“We’ve noticed that many cultural-creative complexes feature the same kind of businesses,” Wu says. “We want to have things one can’t find at other such places. Also, variety is important – a barbershop could be next to a traditionalsweets store, which could be next to a record shop or maybe a fountain-pen boutique.” In addition to the shops and photo ops, Wu says, there is also an attractive range of activities, such as monthly markets and Taiwanese-style roadside banquets. The theme is changed every few months, and can include art festivals, picnics, and concerts. Wu hopes to eventually ply his old trade once again here by adding a youth hostel to the village late this year or early next year.

"We intend to make the hostel different from just finding a piece of land and building something on it,” Wu says. “We want to have a complete package that is integrated with Shenji New Village, with various workshops or activities as well as collaborations with the stores in the complex.”




Still Light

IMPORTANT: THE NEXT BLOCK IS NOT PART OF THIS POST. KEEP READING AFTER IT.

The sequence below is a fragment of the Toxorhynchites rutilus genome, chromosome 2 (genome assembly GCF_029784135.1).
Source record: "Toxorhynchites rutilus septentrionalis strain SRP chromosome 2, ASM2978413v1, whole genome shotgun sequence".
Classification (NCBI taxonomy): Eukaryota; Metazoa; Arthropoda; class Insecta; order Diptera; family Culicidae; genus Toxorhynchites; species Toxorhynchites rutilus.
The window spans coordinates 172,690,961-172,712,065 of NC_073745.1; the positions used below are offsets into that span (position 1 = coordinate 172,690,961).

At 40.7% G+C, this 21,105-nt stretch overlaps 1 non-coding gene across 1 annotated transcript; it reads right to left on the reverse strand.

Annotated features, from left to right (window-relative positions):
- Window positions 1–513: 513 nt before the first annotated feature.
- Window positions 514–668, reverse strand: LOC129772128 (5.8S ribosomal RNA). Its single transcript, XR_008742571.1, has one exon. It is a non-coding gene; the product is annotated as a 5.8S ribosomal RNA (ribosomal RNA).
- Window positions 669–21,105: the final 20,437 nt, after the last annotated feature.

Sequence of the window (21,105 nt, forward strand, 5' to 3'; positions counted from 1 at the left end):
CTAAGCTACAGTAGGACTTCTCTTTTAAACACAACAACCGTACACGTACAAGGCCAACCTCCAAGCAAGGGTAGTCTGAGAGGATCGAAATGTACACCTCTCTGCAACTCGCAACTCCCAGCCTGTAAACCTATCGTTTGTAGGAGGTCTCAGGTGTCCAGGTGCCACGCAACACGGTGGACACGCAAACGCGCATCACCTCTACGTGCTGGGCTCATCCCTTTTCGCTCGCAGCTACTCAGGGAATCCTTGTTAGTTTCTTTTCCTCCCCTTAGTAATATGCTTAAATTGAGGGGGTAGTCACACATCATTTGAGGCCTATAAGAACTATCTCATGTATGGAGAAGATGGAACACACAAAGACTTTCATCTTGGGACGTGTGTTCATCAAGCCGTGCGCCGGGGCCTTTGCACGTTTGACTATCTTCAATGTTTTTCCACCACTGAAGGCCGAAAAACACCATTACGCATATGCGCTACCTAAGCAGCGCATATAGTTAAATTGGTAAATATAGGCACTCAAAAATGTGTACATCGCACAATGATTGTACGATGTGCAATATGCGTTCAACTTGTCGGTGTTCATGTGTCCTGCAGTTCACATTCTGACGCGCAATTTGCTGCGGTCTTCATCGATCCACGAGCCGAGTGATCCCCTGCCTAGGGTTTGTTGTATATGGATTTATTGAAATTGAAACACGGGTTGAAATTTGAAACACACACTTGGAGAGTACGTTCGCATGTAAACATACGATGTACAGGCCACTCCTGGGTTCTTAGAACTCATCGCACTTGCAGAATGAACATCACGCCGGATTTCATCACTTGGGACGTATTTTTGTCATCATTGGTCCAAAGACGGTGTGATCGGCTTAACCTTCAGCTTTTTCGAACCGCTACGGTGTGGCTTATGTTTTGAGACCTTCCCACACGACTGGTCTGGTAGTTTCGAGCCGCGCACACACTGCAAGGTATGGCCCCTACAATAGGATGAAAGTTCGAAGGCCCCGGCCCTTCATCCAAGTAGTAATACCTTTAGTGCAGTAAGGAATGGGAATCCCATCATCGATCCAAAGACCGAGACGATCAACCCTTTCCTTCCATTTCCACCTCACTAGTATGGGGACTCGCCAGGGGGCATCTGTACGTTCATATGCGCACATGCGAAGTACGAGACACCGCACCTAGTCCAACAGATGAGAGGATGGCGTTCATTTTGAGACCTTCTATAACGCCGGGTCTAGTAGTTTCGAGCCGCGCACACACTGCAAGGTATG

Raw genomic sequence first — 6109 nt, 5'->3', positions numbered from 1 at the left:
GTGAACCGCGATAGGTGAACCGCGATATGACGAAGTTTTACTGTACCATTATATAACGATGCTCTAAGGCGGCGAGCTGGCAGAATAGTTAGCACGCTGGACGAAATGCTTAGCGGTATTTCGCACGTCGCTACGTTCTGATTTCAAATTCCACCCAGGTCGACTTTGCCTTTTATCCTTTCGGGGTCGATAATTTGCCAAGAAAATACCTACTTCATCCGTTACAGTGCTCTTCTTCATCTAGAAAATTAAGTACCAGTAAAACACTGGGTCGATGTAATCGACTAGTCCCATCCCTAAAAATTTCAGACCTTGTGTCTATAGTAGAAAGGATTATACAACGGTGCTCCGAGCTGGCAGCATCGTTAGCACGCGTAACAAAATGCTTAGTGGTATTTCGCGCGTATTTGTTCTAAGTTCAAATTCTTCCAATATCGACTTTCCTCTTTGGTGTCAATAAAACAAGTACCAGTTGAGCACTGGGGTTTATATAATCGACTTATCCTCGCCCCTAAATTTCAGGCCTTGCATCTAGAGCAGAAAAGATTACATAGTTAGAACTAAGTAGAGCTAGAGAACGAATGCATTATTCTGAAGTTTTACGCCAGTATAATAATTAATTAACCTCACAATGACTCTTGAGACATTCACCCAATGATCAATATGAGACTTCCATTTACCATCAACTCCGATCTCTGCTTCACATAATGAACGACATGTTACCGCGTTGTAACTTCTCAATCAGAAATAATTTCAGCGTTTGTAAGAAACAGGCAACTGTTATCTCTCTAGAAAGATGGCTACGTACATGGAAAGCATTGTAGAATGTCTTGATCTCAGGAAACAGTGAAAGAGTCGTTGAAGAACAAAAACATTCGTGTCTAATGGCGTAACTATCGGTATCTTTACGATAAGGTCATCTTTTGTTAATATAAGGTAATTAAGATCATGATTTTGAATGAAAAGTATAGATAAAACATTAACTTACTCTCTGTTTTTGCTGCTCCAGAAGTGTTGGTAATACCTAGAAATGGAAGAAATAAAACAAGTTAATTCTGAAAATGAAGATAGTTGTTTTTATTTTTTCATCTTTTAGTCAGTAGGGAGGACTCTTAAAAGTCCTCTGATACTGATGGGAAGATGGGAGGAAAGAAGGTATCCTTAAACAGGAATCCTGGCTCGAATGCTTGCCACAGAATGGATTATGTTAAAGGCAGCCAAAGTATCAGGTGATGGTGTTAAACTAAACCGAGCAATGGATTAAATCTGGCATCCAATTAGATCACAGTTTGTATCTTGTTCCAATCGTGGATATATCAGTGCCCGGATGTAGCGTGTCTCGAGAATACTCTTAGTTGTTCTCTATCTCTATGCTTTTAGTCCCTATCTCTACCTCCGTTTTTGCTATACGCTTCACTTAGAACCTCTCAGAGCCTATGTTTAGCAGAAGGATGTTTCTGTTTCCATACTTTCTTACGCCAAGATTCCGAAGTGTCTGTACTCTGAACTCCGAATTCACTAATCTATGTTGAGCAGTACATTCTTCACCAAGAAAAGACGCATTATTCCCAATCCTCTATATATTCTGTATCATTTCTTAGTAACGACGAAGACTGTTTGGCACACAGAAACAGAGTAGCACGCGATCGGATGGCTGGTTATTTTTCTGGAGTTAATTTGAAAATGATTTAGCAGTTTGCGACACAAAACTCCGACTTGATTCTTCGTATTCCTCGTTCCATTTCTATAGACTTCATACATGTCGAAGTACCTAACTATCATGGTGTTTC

Lin Jie-yu did not expect Shenji New Village to become as popular as it is today. When, about three years ago, she established Blossom, a creative studio that draws inspiration from window-grille patterns, much of the village was still under restoration and was not attracting many visitors. Responding to increased numbers since then, however, the two-person team that runs the studio has recently amped up production, and what was once a design school graduation project is now a full-fledged shop with ceramic wares, masking tapes, pins, coin purses, lights, and other practical items on display, each creation inspired in one way or another by window grilles from Taiwan and around the world. The patterns are used in carvings, pottery, stitching, printing, and paper debossing. Lin says one of their more popular items is a ceramic chopsticks holder resembling a piece of window grille, colored in a way that mimics the often rusty surfaces of actual grilles. Tim Lin of Protest Studio, which shares a floor with Blossom, has made an even larger adjustment. This was originally a design studio with an art focus that mostly operated on a case-by-case basis; production has now been expanded and the focus is more commercial.